Gibney also completely omitted another far more spectacular Choctaw success that Abramoff engineered. He somehow stopped a referendum in next-door Alabama that would have led to the opening of Indian casinos in that state. Since most of the Choctaw casino clients came from Alabama, the passage of that referendum would have probably put their casino out of business. Once again, Abramoff saved his client hundreds and hundreds of millions of dollars, something Gibney did not to mention.
The Louisiana Coushatta had applied to the Bureau of Indian Affairs (BIA) in 1927 for permission to purchase about 9,000 acres of land "in trust" to augment the size of its reservation. For nearly 75 years, the BIA did nothing but sit on that application. It was Abramoff, with the assistance of Tom DeLay, who forced the BIA to grant the Coushatta's request. Again, Gibney made no mention of this.
Abramoff's biggest lobbying coup for the Louisiana Coushatta was shutting down a casino east of Houston, Texas, that may have put his client's casino out of business. It may seem hard to believe, but a complicating factor involved his also shutting down the casino of a tribe 1000 miles away in El Paso, Texas.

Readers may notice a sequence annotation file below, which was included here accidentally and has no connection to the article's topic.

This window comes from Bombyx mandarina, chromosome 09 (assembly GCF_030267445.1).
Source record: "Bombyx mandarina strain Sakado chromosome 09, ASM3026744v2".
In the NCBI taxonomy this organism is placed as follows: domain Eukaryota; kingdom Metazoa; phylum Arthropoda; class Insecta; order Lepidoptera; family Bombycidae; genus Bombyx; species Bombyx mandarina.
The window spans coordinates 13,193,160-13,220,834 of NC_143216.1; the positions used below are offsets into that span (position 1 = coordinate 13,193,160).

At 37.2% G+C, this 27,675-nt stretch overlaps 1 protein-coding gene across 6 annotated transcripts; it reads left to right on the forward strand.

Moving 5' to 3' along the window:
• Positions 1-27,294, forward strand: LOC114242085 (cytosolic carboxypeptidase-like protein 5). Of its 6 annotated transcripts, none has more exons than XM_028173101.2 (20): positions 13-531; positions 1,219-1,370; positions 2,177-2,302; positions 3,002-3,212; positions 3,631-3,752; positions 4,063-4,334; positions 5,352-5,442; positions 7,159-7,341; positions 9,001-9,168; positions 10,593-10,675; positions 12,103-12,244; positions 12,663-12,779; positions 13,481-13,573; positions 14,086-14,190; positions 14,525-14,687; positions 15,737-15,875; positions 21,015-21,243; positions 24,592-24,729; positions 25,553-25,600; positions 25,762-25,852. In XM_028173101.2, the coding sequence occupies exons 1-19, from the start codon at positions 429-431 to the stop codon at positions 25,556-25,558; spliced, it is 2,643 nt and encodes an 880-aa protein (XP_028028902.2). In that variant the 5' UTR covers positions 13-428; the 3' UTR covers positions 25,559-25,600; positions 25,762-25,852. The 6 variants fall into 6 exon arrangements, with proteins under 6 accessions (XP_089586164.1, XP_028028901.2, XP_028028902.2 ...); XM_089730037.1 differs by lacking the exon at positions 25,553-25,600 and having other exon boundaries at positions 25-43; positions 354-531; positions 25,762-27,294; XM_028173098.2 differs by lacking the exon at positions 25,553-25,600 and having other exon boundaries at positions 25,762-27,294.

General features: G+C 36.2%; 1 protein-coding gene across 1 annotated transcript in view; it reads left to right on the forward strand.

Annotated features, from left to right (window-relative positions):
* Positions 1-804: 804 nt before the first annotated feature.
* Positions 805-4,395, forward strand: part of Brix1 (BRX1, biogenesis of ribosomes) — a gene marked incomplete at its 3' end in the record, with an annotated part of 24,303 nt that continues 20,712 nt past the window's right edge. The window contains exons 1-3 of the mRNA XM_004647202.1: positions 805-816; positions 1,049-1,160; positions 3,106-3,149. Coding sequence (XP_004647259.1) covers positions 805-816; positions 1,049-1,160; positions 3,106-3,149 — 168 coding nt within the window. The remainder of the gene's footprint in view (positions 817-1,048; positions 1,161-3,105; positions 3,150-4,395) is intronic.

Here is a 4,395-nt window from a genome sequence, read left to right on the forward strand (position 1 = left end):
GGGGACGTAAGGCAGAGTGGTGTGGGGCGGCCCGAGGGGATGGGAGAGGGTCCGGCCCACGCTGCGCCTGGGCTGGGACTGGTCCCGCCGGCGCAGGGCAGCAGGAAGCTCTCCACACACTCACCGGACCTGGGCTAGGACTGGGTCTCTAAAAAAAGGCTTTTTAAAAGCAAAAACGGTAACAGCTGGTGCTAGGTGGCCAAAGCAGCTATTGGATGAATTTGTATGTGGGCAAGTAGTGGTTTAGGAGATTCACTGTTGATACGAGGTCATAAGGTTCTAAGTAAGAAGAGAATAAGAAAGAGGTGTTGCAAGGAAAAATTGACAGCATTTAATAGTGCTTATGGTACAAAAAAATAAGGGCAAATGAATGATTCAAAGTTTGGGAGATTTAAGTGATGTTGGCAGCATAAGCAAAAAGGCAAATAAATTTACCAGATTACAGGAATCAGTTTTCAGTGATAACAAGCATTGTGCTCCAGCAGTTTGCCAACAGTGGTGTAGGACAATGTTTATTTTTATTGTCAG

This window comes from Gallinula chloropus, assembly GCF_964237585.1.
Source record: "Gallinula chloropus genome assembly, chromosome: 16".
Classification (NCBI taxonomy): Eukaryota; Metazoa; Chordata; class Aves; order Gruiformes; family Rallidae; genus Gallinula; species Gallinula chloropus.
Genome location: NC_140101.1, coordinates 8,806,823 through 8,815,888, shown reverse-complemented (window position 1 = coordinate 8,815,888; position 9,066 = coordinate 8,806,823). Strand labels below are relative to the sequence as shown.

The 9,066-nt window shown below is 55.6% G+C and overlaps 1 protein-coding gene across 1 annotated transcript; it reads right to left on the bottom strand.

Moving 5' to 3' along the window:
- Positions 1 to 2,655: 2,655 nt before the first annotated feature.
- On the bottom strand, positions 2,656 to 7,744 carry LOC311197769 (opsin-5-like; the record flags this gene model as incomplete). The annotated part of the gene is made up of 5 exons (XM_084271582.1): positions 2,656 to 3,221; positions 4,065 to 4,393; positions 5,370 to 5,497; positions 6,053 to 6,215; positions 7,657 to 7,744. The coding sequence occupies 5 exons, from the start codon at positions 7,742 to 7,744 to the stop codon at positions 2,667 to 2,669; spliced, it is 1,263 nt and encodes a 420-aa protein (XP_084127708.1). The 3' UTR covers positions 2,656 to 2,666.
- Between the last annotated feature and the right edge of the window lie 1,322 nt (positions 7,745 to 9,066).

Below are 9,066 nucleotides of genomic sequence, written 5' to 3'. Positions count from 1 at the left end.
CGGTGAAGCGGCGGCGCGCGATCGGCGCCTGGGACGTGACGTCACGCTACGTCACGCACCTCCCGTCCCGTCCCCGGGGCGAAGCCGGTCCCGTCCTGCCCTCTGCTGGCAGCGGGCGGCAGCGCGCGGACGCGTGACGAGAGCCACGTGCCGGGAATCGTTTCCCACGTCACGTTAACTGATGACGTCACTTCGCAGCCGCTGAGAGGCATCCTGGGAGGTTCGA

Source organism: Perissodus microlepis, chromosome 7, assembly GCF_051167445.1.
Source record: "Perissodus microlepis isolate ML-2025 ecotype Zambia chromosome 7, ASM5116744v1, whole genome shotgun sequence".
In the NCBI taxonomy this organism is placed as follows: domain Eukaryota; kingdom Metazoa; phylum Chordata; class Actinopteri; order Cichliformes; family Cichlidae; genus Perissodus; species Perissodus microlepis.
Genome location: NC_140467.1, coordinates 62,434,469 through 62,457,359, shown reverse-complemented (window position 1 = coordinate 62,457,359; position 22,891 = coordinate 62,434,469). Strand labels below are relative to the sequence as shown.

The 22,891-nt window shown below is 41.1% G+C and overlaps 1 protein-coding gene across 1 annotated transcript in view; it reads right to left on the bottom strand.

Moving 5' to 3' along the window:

Schmidt claimed that Abramoff had secretly shut down the Tigua's casino simply so he could appear the very next day in order to persuade the tribe to hire him to get its casino reopened! The ultimate sleazebag, right? Well, not quite. It was Schmidt who was sleazy--some would say dishonest--in how she manipulated the facts. But her little work of fiction created such a firestorm of public fury against Abramoff that it helped her win a 2005 Pulitzer Prize, (which, in my opinion, should be rescinded.) What's more, it was also the final straw that made Abramoff's imprisonment inevitable.
The problem is that Schmidt withheld a crucial piece of information from her story. Here are the facts. (Please bear with me.This is a bit complicated.)
Back in 2001, there was one tribal casino in Texas, and it was being operated illegally (something Gibney neglected to mention) by the Tigua Tribe in El Paso. There was a second tribe preparing to open its own illegal casino 700 miles away, east of Houston. That second tribe is confusingly called the Alabama-Coushatta Tribe of Texas. A pending bill in the Texas state legislature would have legalized both tribal casinos. Abramoff's client--the Louisiana Coushatta, (who had just purchased 9,000 acres of land thanks to Abramoff and DeLay), operated a very lucrative casino near the Texas border--felt very threatened. Most of its gamblers drove three hours from the Houston area to play slot machines and blackjack in its casino. Had the Alabama-Coushatta Tribe of Texas opened its own casino east of Houston, Abramoff's client, the Louisiana Coushatta, might have been forced out of business. (Why drive three hours to gamble when a new casino has just opened minutes away?)